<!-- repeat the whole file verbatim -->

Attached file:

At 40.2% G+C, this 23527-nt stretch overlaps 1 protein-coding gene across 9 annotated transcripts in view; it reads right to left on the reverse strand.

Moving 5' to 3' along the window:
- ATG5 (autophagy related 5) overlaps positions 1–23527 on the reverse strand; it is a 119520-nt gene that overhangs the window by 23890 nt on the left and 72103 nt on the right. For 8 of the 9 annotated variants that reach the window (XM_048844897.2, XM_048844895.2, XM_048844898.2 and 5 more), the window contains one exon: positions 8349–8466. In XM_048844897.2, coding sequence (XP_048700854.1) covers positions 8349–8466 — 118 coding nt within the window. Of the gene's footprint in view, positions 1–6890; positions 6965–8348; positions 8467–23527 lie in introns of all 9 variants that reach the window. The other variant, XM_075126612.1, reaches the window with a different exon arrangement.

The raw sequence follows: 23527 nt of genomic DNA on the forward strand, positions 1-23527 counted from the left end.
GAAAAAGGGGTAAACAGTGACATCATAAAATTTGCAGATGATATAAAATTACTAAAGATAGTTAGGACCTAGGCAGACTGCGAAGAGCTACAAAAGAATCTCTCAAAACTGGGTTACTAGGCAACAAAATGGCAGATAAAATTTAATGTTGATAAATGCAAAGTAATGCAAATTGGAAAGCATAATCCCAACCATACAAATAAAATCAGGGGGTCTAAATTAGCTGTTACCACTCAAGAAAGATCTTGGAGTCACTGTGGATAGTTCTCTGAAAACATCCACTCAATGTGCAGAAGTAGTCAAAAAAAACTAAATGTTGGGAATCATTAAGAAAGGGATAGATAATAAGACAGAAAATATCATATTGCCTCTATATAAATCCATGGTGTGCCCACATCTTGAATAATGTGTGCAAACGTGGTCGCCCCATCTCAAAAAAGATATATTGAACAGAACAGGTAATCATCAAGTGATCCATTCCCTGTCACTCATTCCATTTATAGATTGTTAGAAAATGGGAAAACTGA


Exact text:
At 40.2% G+C, this 23527-nt stretch overlaps 1 protein-coding gene across 9 annotated transcripts in view; it reads right to left on the reverse strand.

Moving 5' to 3' along the window:
- ATG5 (autophagy related 5) overlaps positions 1–23527 on the reverse strand; it is a 119520-nt gene that overhangs the window by 23890 nt on the left and 72103 nt on the right. For 8 of the 9 annotated variants that reach the window (XM_048844897.2, XM_048844895.2, XM_048844898.2 and 5 more), the window contains one exon: positions 8349–8466. In XM_048844897.2, coding sequence (XP_048700854.1) covers positions 8349–8466 — 118 coding nt within the window. Of the gene's footprint in view, positions 1–6890; positions 6965–8348; positions 8467–23527 lie in introns of all 9 variants that reach the window. The other variant, XM_075126612.1, reaches the window with a different exon arrangement.

The raw sequence follows: 23527 nt of genomic DNA on the forward strand, positions 1-23527 counted from the left end.
GAAAAAGGGGTAAACAGTGACATCATAAAATTTGCAGATGATATAAAATTACTAAAGATAGTTAGGACCTAGGCAGACTGCGAAGAGCTACAAAAGAATCTCTCAAAACTGGGTTACTAGGCAACAAAATGGCAGATAAAATTTAATGTTGATAAATGCAAAGTAATGCAAATTGGAAAGCATAATCCCAACCATACAAATAAAATCAGGGGGTCTAAATTAGCTGTTACCACTCAAGAAAGATCTTGGAGTCACTGTGGATAGTTCTCTGAAAACATCCACTCAATGTGCAGAAGTAGTCAAAAAAAACTAAATGTTGGGAATCATTAAGAAAGGGATAGATAATAAGACAGAAAATATCATATTGCCTCTATATAAATCCATGGTGTGCCCACATCTTGAATAATGTGTGCAAACGTGGTCGCCCCATCTCAAAAAAGATATATTGAACAGAACAGGTAATCATCAAGTGATCCATTCCCTGTCACTCATTCCATTTATAGATTGTTAGAAAATGGGAAAACTGA